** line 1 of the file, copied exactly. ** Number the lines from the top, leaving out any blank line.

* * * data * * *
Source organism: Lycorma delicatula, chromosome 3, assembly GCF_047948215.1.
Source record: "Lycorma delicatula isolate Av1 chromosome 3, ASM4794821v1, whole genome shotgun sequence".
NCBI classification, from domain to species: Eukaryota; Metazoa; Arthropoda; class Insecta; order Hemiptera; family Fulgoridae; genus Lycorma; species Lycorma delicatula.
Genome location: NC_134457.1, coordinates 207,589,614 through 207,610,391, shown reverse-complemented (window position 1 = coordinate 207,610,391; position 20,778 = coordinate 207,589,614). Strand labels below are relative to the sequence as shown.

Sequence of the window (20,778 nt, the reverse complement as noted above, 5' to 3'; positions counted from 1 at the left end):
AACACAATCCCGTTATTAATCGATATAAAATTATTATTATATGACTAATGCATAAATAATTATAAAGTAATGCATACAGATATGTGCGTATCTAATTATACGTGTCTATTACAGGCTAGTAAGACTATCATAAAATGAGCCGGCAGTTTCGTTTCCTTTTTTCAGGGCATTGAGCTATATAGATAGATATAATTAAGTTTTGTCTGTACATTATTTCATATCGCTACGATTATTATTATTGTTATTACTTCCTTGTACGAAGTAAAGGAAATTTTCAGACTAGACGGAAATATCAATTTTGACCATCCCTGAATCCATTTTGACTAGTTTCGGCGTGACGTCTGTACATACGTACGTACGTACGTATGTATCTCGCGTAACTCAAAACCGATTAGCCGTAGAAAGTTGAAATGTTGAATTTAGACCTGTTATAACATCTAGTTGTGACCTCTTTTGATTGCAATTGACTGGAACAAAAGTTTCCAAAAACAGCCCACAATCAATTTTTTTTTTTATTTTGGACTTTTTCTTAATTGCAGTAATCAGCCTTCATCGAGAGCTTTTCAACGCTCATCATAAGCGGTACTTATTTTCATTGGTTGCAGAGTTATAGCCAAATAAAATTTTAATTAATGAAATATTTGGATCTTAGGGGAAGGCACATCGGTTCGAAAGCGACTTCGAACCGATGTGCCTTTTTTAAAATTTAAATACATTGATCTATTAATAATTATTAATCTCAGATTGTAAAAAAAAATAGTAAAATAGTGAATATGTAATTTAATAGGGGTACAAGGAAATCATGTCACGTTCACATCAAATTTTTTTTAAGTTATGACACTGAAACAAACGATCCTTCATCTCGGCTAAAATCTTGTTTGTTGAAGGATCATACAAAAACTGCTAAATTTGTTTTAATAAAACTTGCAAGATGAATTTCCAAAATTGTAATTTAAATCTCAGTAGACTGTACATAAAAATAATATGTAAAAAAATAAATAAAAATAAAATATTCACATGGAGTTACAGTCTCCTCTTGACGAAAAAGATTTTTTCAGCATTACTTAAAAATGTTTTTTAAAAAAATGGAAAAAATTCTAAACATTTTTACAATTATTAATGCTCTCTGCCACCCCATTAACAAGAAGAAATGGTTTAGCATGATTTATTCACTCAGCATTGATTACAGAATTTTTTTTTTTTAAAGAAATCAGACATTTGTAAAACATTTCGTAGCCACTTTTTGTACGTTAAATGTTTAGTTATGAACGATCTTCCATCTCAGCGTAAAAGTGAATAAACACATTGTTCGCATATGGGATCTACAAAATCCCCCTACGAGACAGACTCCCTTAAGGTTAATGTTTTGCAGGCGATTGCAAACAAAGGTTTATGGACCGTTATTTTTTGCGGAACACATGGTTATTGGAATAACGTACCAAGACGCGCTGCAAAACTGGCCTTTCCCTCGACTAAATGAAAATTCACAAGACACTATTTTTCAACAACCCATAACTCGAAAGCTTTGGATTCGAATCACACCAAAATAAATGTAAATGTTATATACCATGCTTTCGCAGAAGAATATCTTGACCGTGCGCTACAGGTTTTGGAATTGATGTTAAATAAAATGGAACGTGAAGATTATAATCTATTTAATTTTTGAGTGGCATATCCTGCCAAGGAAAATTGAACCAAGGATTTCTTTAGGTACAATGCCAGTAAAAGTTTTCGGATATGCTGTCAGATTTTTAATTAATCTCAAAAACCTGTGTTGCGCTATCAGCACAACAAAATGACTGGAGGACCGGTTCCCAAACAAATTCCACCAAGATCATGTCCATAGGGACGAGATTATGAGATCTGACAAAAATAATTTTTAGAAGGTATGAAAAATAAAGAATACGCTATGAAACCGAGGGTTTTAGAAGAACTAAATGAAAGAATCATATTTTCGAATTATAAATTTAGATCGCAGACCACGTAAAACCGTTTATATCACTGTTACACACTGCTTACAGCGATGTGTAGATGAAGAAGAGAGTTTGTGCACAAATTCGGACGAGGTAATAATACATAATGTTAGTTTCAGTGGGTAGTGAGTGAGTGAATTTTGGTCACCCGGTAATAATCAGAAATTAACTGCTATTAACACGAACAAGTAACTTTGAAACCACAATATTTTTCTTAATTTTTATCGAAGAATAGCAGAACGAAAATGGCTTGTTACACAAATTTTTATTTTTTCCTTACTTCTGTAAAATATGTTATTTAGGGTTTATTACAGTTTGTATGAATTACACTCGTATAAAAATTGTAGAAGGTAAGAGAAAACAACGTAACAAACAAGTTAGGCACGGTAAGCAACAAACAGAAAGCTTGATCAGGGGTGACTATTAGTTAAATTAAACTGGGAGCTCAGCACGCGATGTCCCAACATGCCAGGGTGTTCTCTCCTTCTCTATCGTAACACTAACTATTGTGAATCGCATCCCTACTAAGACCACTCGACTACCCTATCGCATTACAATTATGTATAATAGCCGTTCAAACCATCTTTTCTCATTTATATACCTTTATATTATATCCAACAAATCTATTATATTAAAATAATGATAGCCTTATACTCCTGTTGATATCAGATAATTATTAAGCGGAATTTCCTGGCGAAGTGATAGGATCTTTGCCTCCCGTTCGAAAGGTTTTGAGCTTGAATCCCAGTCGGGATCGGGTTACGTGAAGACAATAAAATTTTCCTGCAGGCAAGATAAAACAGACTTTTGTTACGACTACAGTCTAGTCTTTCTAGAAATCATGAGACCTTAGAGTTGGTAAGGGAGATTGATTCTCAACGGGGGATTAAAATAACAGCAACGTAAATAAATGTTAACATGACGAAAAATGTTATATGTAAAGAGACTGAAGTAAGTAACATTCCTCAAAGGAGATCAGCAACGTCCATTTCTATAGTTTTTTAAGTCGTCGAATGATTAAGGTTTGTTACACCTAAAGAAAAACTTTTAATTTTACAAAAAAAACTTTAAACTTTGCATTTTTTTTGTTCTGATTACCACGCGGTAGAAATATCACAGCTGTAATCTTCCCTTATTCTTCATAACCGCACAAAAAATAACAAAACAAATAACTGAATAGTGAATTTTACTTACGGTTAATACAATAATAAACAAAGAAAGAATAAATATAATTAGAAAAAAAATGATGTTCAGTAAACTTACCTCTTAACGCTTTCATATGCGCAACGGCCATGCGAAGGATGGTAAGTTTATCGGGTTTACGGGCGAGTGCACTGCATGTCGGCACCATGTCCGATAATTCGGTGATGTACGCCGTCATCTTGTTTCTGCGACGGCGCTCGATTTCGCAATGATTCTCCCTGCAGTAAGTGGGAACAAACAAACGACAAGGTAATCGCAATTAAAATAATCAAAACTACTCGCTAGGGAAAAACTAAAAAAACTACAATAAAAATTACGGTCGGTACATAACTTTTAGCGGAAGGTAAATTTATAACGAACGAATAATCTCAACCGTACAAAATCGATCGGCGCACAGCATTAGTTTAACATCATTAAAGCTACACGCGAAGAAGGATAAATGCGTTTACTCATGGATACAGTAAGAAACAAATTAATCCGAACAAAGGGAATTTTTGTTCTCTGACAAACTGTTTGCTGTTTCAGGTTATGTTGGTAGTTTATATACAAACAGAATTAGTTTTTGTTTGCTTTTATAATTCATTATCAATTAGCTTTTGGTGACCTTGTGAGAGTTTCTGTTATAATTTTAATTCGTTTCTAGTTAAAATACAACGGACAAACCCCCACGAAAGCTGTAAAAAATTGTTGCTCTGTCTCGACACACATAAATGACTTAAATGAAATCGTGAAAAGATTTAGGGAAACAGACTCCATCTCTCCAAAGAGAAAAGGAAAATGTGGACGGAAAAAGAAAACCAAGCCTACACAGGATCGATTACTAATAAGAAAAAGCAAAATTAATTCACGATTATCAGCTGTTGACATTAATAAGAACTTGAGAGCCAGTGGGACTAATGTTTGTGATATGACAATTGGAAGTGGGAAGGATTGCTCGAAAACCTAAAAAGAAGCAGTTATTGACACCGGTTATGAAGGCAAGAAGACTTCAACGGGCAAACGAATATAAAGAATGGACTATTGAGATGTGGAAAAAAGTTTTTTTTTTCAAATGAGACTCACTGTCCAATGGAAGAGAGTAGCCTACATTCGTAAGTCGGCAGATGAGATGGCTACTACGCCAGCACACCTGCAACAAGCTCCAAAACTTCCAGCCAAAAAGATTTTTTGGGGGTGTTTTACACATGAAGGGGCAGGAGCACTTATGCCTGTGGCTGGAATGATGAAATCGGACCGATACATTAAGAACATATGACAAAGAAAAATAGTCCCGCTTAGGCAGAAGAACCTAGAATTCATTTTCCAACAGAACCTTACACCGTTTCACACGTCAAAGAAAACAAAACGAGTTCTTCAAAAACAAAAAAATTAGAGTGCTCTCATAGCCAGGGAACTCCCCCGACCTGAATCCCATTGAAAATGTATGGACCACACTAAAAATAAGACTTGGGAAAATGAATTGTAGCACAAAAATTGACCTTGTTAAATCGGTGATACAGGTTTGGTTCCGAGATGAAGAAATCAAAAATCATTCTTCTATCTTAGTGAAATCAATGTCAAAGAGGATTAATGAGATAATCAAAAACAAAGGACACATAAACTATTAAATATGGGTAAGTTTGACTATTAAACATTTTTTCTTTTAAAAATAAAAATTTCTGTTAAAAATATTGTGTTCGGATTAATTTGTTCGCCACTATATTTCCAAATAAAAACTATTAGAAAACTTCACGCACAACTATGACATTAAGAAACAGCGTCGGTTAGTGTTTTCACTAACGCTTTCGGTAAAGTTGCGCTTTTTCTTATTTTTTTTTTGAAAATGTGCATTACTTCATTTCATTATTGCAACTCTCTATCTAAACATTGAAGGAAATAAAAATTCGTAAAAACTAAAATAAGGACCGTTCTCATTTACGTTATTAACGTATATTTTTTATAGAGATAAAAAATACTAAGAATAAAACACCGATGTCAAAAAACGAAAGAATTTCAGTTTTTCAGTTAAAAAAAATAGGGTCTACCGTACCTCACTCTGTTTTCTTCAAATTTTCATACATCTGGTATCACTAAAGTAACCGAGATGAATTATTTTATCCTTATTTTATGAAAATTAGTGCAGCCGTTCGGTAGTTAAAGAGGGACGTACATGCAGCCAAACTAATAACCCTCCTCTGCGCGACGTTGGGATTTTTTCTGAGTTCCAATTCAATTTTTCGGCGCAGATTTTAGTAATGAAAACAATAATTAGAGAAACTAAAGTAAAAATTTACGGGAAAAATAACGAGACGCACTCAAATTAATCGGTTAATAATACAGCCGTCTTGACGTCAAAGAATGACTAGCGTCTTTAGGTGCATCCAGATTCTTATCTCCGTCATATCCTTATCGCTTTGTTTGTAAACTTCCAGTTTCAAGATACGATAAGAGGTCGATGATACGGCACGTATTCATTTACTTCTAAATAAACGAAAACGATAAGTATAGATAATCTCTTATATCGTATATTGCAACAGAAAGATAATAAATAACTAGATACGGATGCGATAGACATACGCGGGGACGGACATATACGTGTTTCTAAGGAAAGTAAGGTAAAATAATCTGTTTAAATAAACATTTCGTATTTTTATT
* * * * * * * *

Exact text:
Source organism: Lycorma delicatula, chromosome 3, assembly GCF_047948215.1.